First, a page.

Groundwater quality data are sparse in the Cooper subregion. Data obtained from petroleum well tests drilled up until the late 1990s were compiled and summarised by Dubsky and McPhail (2001). Water samples were collected as part of drill stem tests (DST), production tests, liquid evaluation tests (LET), completion tests and other flow tests in exploration and development wells. As part of the data compilation some quality control processes were applied so as to minimise the inclusion of samples that were contaminated by drilling fluids.
Salinity data from Dubsky and McPhail (2001) are summarised in Table 7. The Eromanga Basin and Cooper Basin Nappamerri Group have salinities ranging from 811 to 8794 ppm sodium chloride equivalent; whereas groundwater in underlying Permian aged Cooper Basin sequences have salinities ranging from 1246 to 18,312 ppm sodium chloride equivalent. The report by Dubsky and McPhail (2001) includes salinity trend maps, which show that for most formations, salinity increases towards the interior of the Cooper subregion, as well as increasing with formation age. Groundwater quality data for the southern Cooper Basin indicates salinities ranging from around 2000 to 7000 mg/L total dissolved solids (TDS). Lower salinity groundwater is found in the Patchawarra Formation where it directly underlies the Hutton Sandstone, and may experience downward leakage from the GAB here (Hydrogeologic Pty Ltd, 2014).
Table 7 Formation water salinities by unit for the SA portion of the Cooper subregion
Source: Dubsky and McPhail (2001)
NA means ‘data not available’
Groundwater quality in Eromanga Basin aquifers has also been discussed by various authors including Cresswell et al. (2012), Love et al. (2013) and Radke et al. (2000). Some of the detail of their discussion is summarised below.
Solute concentration in groundwater for all Eromanga Basin aquifers increases down flow paths. This is interpreted as the result of mixing of dilute recharge water with more saline groundwater from the deeper parts of the basin, as well as water – rock interactions that can occur along groundwater flow paths (Cresswell et al., 2012; Love et al., 2013).
Differentiating water sources between the Lower Cretaceous-Jurassic aquifers and the Cretaceous aquifers (see Figure 23) can be done based on hydrogeochemical characteristics. The Lower Cretaceous-Jurassic aquifers are characterised by sodium-bicarbonate-chloride waters, whereas the Cretaceous aquifers are dominated by sodium-chloride water. The chemistry of the groundwater in the upper parts of the Cadna-owie – Hooray Aquifer and its equivalents (such as the upper Algebuckina Sandstone and Namur Sandstone) is influenced by downward diffusion from the marine mudstones of the Rolling Downs Group (Cresswell et al., 2012; Radke et al., 2000).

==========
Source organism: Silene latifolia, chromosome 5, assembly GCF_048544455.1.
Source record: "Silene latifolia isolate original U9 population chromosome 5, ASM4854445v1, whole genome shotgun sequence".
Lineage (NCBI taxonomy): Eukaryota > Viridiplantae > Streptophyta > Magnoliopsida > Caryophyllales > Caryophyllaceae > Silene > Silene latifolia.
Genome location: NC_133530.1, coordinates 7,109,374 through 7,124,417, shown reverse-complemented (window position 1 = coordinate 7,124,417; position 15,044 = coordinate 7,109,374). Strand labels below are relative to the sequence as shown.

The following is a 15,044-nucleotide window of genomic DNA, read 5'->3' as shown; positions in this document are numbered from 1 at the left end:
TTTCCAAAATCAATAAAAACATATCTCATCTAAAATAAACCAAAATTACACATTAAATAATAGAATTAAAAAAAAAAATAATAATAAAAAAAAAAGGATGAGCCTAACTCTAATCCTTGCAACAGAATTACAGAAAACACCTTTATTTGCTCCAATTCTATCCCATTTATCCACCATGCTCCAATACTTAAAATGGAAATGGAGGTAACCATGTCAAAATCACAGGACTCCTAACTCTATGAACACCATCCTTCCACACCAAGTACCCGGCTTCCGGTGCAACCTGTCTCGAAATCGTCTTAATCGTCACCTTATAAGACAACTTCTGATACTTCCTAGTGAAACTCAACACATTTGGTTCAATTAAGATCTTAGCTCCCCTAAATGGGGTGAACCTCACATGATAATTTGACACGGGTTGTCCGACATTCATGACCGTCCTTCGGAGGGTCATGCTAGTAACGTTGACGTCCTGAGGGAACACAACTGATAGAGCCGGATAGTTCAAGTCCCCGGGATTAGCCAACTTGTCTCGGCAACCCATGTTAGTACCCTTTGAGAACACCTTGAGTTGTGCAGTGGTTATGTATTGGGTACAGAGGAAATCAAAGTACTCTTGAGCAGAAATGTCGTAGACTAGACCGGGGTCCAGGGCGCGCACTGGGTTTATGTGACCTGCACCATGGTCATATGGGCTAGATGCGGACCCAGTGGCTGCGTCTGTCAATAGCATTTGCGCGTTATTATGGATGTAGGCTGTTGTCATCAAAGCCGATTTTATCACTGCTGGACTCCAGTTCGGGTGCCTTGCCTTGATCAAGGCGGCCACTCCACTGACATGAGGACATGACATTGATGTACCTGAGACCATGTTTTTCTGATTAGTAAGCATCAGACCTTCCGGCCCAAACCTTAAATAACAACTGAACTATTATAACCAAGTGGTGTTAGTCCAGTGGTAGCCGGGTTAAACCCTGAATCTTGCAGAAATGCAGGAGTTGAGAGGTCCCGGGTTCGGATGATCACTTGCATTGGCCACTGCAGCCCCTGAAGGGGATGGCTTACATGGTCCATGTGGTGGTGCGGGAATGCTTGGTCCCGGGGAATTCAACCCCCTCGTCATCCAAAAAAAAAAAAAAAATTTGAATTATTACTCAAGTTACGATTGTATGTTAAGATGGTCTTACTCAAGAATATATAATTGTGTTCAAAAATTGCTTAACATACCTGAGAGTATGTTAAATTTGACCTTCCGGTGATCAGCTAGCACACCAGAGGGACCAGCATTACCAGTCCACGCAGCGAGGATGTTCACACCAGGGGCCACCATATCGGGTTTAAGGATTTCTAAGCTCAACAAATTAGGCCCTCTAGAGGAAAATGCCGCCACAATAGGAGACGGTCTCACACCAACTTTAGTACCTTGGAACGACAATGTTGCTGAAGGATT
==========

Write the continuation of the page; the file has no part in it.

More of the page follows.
Groundwater obtained from aquifers in the older part of the Lower Cretaceous-Jurassic and Jurassic sequences is of better quality than that found in the Cretaceous aquifer. That is, water from the Namur and Adori sandstones is generally of better quality than the Cadna-owie Formation. Groundwater from all of the aquifers in the Lower Cretaceous-Jurassic sequence is of good quality and suitable for domestic, town water supply and stock use, though it is generally unsuitable for irrigation because in much of the Eromanga Basin it is characterised by high alkalinity and sodium content. Groundwater from the upper, Late Cretaceous, Winton and Mackunda formation aquifers in the Eromanga Basin in the subregion has higher salinity, but may be acceptable for stock water (Cresswell et al., 2012; Radke et al., 2000).
The Eyre Formation aquifer can be a useful aquifer for stock purposes. Water salinity is brackish to saline, ranging between 3000 and 12,000 mg/L TDS (SA Department for Water, 2011). Water quality in other Cenozoic and Quaternary aquifers is highly variable, from 1000 mg/L to greater than 100,000 mg/L TDS, and quantities are generally low. There is often a layer of fresh groundwater overlying more saline water. In the sandy dune country, good quality groundwater can be found at shallow depths in alluvial sediments adjacent to the major watercourses, such as Cooper Creek (SA Department for Water, 2011). Cenozoic aquifers in the Weena Trough have salinity ranging from 8500 to 21,000 mg/L TDS (Hydrogeologic Pty Ltd, 2014).
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- 1.1.1 Bioregion
- 1.1.2 Geography
- 1.1.3 Geology
- 1.1.4 Hydrogeology and groundwater quality
- 1.1.5 Surface water hydrology and water quality
- 1.1.6 Surface water – groundwater interactions
- 1.1.7 Ecology
- Contributors to the Technical Programme
- About this technical product